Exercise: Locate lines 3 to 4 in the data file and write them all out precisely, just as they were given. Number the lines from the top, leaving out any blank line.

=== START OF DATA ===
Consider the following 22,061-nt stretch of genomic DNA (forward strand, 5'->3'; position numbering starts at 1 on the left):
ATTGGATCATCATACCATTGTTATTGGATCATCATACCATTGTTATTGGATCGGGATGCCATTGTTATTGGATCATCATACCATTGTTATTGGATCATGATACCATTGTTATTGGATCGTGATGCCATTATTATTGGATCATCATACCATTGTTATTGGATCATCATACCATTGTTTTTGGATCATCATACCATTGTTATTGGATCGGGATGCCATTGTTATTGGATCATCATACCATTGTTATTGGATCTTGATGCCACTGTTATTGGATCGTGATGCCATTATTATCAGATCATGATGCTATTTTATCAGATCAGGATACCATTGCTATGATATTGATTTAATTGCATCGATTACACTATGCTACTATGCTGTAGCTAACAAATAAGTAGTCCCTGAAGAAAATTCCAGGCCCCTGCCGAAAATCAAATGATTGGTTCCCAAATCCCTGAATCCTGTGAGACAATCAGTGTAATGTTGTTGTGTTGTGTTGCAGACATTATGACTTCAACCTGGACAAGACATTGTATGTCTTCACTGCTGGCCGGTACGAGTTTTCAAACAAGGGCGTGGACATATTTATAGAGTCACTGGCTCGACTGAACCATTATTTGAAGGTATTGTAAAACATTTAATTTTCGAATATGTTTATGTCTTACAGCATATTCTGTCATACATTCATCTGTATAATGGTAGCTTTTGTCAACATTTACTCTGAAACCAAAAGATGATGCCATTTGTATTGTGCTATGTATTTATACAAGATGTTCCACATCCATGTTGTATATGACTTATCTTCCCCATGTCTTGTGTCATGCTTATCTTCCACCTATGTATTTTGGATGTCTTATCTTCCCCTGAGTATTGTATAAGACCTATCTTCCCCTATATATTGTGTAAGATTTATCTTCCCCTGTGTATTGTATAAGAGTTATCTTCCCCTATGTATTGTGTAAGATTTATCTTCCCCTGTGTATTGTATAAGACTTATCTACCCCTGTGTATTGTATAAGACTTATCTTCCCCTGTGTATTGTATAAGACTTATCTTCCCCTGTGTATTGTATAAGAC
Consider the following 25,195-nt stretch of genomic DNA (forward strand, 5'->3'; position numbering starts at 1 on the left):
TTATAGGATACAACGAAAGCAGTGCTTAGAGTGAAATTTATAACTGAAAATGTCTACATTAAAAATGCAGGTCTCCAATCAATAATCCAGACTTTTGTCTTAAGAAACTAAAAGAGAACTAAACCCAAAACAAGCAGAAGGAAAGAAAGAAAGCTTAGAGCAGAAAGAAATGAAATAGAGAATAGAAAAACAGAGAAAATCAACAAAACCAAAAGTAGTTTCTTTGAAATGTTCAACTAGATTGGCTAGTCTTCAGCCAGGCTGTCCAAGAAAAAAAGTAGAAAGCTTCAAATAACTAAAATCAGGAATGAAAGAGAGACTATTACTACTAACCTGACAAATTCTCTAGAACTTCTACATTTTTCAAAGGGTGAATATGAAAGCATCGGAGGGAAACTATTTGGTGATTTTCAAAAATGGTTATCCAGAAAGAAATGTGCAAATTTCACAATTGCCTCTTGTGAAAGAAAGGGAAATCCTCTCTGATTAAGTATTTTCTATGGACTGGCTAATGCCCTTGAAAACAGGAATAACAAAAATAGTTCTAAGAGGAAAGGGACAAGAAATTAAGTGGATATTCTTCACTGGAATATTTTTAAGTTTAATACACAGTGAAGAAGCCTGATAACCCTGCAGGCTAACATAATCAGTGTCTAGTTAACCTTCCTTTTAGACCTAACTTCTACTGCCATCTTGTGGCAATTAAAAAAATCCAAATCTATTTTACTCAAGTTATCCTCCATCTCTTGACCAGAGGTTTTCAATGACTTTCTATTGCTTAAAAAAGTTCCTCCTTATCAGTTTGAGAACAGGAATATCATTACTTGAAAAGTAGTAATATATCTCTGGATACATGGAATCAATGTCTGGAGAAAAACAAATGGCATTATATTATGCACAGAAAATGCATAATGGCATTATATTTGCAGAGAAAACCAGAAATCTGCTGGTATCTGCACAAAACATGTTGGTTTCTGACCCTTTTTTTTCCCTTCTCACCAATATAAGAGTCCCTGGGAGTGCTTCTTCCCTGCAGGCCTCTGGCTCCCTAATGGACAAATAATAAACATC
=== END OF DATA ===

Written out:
Consider the following 25,195-nt stretch of genomic DNA (forward strand, 5'->3'; position numbering starts at 1 on the left):
TTATAGGATACAACGAAAGCAGTGCTTAGAGTGAAATTTATAACTGAAAATGTCTACATTAAAAATGCAGGTCTCCAATCAATAATCCAGACTTTTGTCTTAAGAAACTAAAAGAGAACTAAACCCAAAACAAGCAGAAGGAAAGAAAGAAAGCTTAGAGCAGAAAGAAATGAAATAGAGAATAGAAAAACAGAGAAAATCAACAAAACCAAAAGTAGTTTCTTTGAAATGTTCAACTAGATTGGCTAGTCTTCAGCCAGGCTGTCCAAGAAAAAAAGTAGAAAGCTTCAAATAACTAAAATCAGGAATGAAAGAGAGACTATTACTACTAACCTGACAAATTCTCTAGAACTTCTACATTTTTCAAAGGGTGAATATGAAAGCATCGGAGGGAAACTATTTGGTGATTTTCAAAAATGGTTATCCAGAAAGAAATGTGCAAATTTCACAATTGCCTCTTGTGAAAGAAAGGGAAATCCTCTCTGATTAAGTATTTTCTATGGACTGGCTAATGCCCTTGAAAACAGGAATAACAAAAATAGTTCTAAGAGGAAAGGGACAAGAAATTAAGTGGATATTCTTCACTGGAATATTTTTAAGTTTAATACACAGTGAAGAAGCCTGATAACCCTGCAGGCTAACATAATCAGTGTCTAGTTAACCTTCCTTTTAGACCTAACTTCTACTGCCATCTTGTGGCAATTAAAAAAATCCAAATCTATTTTACTCAAGTTATCCTCCATCTCTTGACCAGAGGTTTTCAATGACTTTCTATTGCTTAAAAAAGTTCCTCCTTATCAGTTTGAGAACAGGAATATCATTACTTGAAAAGTAGTAATATATCTCTGGATACATGGAATCAATGTCTGGAGAAAAACAAATGGCATTATATTATGCACAGAAAATGCATAATGGCATTATATTTGCAGAGAAAACCAGAAATCTGCTGGTATCTGCACAAAACATGTTGGTTTCTGACCCTTTTTTTTCCCTTCTCACCAATATAAGAGTCCCTGGGAGTGCTTCTTCCCTGCAGGCCTCTGGCTCCCTAATGGACAAATAATAAACATC